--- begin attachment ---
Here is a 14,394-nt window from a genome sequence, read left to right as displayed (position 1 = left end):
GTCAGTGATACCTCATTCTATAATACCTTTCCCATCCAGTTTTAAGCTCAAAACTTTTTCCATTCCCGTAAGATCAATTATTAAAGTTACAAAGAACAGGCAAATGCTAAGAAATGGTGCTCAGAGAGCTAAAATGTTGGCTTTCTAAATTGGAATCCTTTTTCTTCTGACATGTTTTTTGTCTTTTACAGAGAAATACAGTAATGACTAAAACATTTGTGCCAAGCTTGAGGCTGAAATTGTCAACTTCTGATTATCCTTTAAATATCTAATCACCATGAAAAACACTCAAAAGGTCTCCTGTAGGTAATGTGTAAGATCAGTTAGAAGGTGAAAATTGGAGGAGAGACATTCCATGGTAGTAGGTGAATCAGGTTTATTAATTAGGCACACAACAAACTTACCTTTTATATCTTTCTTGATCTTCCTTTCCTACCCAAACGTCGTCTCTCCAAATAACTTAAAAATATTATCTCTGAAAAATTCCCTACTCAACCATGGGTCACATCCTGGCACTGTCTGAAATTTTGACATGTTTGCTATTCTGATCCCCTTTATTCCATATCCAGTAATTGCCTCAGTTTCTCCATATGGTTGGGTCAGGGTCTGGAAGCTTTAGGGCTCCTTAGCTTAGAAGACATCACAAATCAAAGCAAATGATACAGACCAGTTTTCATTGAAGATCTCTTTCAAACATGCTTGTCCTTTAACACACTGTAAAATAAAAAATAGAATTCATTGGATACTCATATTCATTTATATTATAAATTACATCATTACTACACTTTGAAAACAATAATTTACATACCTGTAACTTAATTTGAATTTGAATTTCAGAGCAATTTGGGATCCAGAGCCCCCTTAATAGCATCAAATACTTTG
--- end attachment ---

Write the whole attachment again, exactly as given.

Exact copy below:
Here is a 14,394-nt window from a genome sequence, read left to right as displayed (position 1 = left end):
GTCAGTGATACCTCATTCTATAATACCTTTCCCATCCAGTTTTAAGCTCAAAACTTTTTCCATTCCCGTAAGATCAATTATTAAAGTTACAAAGAACAGGCAAATGCTAAGAAATGGTGCTCAGAGAGCTAAAATGTTGGCTTTCTAAATTGGAATCCTTTTTCTTCTGACATGTTTTTTGTCTTTTACAGAGAAATACAGTAATGACTAAAACATTTGTGCCAAGCTTGAGGCTGAAATTGTCAACTTCTGATTATCCTTTAAATATCTAATCACCATGAAAAACACTCAAAAGGTCTCCTGTAGGTAATGTGTAAGATCAGTTAGAAGGTGAAAATTGGAGGAGAGACATTCCATGGTAGTAGGTGAATCAGGTTTATTAATTAGGCACACAACAAACTTACCTTTTATATCTTTCTTGATCTTCCTTTCCTACCCAAACGTCGTCTCTCCAAATAACTTAAAAATATTATCTCTGAAAAATTCCCTACTCAACCATGGGTCACATCCTGGCACTGTCTGAAATTTTGACATGTTTGCTATTCTGATCCCCTTTATTCCATATCCAGTAATTGCCTCAGTTTCTCCATATGGTTGGGTCAGGGTCTGGAAGCTTTAGGGCTCCTTAGCTTAGAAGACATCACAAATCAAAGCAAATGATACAGACCAGTTTTCATTGAAGATCTCTTTCAAACATGCTTGTCCTTTAACACACTGTAAAATAAAAAATAGAATTCATTGGATACTCATATTCATTTATATTATAAATTACATCATTACTACACTTTGAAAACAATAATTTACATACCTGTAACTTAATTTGAATTTGAATTTCAGAGCAATTTGGGATCCAGAGCCCCCTTAATAGCATCAAATACTTTG